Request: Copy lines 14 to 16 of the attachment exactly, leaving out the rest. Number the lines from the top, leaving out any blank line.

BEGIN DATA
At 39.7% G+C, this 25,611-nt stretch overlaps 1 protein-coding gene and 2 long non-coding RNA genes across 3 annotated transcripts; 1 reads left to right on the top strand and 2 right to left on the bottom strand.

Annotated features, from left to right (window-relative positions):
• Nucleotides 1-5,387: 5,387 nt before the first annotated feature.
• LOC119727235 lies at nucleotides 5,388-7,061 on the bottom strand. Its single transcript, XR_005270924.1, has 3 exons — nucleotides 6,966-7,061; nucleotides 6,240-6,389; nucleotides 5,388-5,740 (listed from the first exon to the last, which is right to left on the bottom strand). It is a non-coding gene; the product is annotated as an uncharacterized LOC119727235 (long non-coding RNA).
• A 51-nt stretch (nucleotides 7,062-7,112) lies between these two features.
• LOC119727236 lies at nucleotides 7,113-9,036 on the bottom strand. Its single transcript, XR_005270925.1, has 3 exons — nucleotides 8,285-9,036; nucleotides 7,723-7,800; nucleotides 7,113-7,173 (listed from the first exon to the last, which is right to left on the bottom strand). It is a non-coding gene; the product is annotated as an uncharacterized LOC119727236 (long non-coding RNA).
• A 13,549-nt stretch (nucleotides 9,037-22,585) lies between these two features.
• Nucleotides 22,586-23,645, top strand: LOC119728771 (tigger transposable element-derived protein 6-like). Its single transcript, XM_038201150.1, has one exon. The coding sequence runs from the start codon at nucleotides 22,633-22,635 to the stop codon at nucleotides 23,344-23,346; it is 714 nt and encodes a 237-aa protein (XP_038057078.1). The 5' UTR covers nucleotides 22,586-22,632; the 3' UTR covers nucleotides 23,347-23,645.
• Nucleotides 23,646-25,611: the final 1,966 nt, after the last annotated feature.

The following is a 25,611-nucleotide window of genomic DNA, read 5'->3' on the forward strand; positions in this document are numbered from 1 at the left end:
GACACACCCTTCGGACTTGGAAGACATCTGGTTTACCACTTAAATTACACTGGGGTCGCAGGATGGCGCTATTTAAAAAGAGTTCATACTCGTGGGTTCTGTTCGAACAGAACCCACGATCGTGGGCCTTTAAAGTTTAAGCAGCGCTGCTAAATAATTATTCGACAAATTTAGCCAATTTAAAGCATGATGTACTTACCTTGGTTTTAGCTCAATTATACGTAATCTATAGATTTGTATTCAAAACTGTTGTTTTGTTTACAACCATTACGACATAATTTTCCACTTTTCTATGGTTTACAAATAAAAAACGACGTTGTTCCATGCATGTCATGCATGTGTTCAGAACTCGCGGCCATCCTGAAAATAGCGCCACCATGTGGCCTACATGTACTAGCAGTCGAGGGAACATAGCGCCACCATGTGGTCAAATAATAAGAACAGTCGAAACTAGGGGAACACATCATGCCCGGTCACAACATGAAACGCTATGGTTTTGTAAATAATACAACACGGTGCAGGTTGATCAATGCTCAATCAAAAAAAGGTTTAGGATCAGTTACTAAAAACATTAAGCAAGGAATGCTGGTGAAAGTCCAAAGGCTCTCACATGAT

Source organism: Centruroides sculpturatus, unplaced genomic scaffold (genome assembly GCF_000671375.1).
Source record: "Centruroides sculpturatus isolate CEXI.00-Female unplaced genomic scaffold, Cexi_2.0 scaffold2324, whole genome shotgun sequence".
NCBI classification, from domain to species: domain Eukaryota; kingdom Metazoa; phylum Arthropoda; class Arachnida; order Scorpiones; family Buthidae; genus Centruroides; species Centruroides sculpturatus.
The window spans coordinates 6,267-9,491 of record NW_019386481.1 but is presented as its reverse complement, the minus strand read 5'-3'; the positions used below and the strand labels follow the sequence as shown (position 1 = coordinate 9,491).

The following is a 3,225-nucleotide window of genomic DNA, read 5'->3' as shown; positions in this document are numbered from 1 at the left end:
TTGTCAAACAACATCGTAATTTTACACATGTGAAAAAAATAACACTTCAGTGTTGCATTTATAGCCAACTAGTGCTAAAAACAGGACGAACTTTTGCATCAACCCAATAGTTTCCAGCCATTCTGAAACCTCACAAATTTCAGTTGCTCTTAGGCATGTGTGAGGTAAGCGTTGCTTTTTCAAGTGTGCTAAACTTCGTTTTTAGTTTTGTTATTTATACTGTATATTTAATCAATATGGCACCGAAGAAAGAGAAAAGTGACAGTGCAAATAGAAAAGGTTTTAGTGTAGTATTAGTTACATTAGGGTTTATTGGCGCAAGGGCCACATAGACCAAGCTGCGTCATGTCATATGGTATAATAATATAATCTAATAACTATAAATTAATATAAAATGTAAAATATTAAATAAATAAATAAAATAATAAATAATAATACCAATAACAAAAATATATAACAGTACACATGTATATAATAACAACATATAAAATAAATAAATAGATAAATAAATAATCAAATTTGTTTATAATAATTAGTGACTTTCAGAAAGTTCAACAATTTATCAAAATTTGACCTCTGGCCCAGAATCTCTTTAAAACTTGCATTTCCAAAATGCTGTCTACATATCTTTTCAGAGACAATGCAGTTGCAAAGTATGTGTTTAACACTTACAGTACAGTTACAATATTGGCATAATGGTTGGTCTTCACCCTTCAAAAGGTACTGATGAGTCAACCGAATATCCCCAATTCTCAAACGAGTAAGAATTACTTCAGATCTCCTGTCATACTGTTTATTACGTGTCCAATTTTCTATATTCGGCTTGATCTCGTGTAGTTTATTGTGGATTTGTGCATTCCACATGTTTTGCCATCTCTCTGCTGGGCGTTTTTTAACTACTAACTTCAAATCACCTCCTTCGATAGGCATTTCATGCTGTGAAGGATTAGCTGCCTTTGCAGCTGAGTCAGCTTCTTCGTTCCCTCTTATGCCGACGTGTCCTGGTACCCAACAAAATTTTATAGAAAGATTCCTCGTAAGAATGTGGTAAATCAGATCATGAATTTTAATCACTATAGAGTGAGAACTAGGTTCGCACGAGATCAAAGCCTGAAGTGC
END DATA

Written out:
NCBI classification, from domain to species: domain Eukaryota; kingdom Metazoa; phylum Arthropoda; class Arachnida; order Scorpiones; family Buthidae; genus Centruroides; species Centruroides sculpturatus.
The window spans coordinates 6,267-9,491 of record NW_019386481.1 but is presented as its reverse complement, the minus strand read 5'-3'; the positions used below and the strand labels follow the sequence as shown (position 1 = coordinate 9,491).

The following is a 3,225-nucleotide window of genomic DNA, read 5'->3' as shown; positions in this document are numbered from 1 at the left end: